I think the problem here is verifying Mr. Schlafly's estimation of the number of female popular musicians under 30. He says there are 50, but I'm wondering how accurate that figure is. If we can ascertain the number that qualify under whatever parameters are set, and then figure out how many of those have developed breast cancer, we will have some solid preliminary figures to work with, which can at least set up a hypothesis, though we will still be short of having a final scientific result. If the numbers are indeed higher than the overall population (which we have solid figures for, I believe) then there may well be something to this. It would at least qualify as the stated "mystery". DonaldG 19:56, 19 May 2008 (EDT)

Humblpi, what evidence would you consider significant? If 10x the expected cancer rate is not alarming to you, what would you require? 100x? There isn't going to be a formal, double blind study, nor does there have to be if the expected incidence is exceeded by a high enough factor. Demanding a formal study is like the tobacco companies demanding more, and more, and more studies before admitting the obvious, as the tobacco companies did for decades as they continued to cause the deaths of millions.--Aschlafly 22:50, 19 May 2008 (EDT)

I think you misunderstand my objections. Of course 10x the expected cancer rate would be alarming. But the quality of the evidence is judged not on the significance (or magnitude) of the results but on the reliability of the methods used to gather those results, and I'm afraid you have no clear methods at all. I am referring to proper epidemiological evidence, gathered by proper methods and properly analysed. And of course a randomised double-blind study would not be appropriate - that's not the right study design for this sort of question. What is required is a case-control study - exactly the sort of study carried out by Richard Doll, indeed, to demonstrate the tobacco/lung cancer link. Humblpi 02:26, 20 May 2008 (EDT)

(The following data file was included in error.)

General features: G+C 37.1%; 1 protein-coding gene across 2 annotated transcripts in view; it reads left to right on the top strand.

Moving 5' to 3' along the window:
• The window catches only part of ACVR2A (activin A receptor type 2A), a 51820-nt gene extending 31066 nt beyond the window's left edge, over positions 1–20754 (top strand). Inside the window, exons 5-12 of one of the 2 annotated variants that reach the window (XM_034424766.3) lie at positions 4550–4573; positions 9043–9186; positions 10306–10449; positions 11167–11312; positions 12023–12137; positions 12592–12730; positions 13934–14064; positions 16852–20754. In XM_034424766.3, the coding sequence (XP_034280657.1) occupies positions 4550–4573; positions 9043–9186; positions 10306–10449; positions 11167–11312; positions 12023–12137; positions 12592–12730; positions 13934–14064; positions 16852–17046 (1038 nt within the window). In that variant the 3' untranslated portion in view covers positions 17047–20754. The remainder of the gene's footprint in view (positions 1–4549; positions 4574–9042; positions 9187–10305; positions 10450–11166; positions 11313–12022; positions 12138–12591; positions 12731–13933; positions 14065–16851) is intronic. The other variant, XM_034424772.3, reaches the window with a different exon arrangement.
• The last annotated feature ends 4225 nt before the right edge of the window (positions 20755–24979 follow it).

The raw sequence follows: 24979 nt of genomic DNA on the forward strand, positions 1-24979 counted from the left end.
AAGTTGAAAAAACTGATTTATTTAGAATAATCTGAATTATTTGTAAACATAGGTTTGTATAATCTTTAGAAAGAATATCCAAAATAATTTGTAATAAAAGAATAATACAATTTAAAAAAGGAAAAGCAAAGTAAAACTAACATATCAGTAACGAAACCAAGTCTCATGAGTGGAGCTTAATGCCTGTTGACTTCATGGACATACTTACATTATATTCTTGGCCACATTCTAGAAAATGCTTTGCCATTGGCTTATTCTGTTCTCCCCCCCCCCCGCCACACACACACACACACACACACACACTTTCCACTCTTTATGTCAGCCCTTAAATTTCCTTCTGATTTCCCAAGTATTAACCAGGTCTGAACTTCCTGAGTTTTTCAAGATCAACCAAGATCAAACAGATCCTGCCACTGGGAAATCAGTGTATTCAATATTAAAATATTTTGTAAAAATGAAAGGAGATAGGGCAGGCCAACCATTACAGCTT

Andy, it wouldn't be possible to do a double-blind study. You can't randomly assign anyone to either be a rock star or to get a cancer diagnosis. I can't speak for anyone else I suppose, but I don't think anyone is asking for a formal study. The problem that keeps being raised is the estimate of the denominator, which appears (to me and apparently to others) to be a substantial underestimate; specifically, you haven't explained how you got the number. This is the point of Method sections in research papers - to explain how you did what it is that you did. Without that explanation, no matter how solid your case actually is, you leave yourself open to doubts. Murray 22:57, 19 May 2008 (EDT)
OK, we agree there won't be a double-blind study, or any formal study. But my question remains unanswered: what increase in cancer incidence would you require to admit cause for concern? 100x? 1,000,000x?--Aschlafly 23:01, 19 May 2008 (EDT)